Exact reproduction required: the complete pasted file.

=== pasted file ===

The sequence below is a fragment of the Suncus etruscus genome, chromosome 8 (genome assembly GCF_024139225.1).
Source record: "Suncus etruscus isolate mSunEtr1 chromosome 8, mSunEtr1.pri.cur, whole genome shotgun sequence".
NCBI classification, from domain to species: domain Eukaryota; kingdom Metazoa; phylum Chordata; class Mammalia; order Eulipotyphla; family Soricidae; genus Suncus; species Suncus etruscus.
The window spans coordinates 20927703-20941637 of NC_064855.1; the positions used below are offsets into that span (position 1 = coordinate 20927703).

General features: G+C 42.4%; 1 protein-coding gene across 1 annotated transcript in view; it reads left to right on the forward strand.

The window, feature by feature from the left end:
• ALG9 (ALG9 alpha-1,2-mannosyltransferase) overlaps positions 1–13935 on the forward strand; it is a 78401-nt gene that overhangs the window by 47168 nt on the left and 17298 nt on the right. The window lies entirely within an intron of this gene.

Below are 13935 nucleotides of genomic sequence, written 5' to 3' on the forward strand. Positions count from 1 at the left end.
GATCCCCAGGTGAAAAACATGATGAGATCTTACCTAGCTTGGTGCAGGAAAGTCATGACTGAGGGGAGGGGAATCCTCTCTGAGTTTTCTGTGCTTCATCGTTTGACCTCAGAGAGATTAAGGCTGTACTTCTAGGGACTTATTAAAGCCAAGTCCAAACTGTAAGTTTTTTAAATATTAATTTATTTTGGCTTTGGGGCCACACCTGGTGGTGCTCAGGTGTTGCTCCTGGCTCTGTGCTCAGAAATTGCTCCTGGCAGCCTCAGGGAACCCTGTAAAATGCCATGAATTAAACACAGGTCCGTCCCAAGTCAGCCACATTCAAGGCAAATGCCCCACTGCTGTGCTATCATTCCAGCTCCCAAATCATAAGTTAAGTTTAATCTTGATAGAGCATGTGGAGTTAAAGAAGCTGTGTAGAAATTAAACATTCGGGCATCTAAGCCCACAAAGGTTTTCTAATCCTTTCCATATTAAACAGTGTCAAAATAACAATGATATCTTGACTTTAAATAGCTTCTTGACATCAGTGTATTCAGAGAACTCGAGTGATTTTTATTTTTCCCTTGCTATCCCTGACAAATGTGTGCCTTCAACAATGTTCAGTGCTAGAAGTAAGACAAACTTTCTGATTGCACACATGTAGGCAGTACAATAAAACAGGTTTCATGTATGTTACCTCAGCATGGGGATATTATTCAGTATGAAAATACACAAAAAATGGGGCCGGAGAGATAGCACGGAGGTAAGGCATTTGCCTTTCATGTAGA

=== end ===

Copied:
The sequence below is a fragment of the Suncus etruscus genome, chromosome 8 (genome assembly GCF_024139225.1).
Source record: "Suncus etruscus isolate mSunEtr1 chromosome 8, mSunEtr1.pri.cur, whole genome shotgun sequence".
NCBI classification, from domain to species: domain Eukaryota; kingdom Metazoa; phylum Chordata; class Mammalia; order Eulipotyphla; family Soricidae; genus Suncus; species Suncus etruscus.
The window spans coordinates 20927703-20941637 of NC_064855.1; the positions used below are offsets into that span (position 1 = coordinate 20927703).

General features: G+C 42.4%; 1 protein-coding gene across 1 annotated transcript in view; it reads left to right on the forward strand.

The window, feature by feature from the left end:
• ALG9 (ALG9 alpha-1,2-mannosyltransferase) overlaps positions 1–13935 on the forward strand; it is a 78401-nt gene that overhangs the window by 47168 nt on the left and 17298 nt on the right. The window lies entirely within an intron of this gene.

Below are 13935 nucleotides of genomic sequence, written 5' to 3' on the forward strand. Positions count from 1 at the left end.
GATCCCCAGGTGAAAAACATGATGAGATCTTACCTAGCTTGGTGCAGGAAAGTCATGACTGAGGGGAGGGGAATCCTCTCTGAGTTTTCTGTGCTTCATCGTTTGACCTCAGAGAGATTAAGGCTGTACTTCTAGGGACTTATTAAAGCCAAGTCCAAACTGTAAGTTTTTTAAATATTAATTTATTTTGGCTTTGGGGCCACACCTGGTGGTGCTCAGGTGTTGCTCCTGGCTCTGTGCTCAGAAATTGCTCCTGGCAGCCTCAGGGAACCCTGTAAAATGCCATGAATTAAACACAGGTCCGTCCCAAGTCAGCCACATTCAAGGCAAATGCCCCACTGCTGTGCTATCATTCCAGCTCCCAAATCATAAGTTAAGTTTAATCTTGATAGAGCATGTGGAGTTAAAGAAGCTGTGTAGAAATTAAACATTCGGGCATCTAAGCCCACAAAGGTTTTCTAATCCTTTCCATATTAAACAGTGTCAAAATAACAATGATATCTTGACTTTAAATAGCTTCTTGACATCAGTGTATTCAGAGAACTCGAGTGATTTTTATTTTTCCCTTGCTATCCCTGACAAATGTGTGCCTTCAACAATGTTCAGTGCTAGAAGTAAGACAAACTTTCTGATTGCACACATGTAGGCAGTACAATAAAACAGGTTTCATGTATGTTACCTCAGCATGGGGATATTATTCAGTATGAAAATACACAAAAAATGGGGCCGGAGAGATAGCACGGAGGTAAGGCATTTGCCTTTCATGTAGA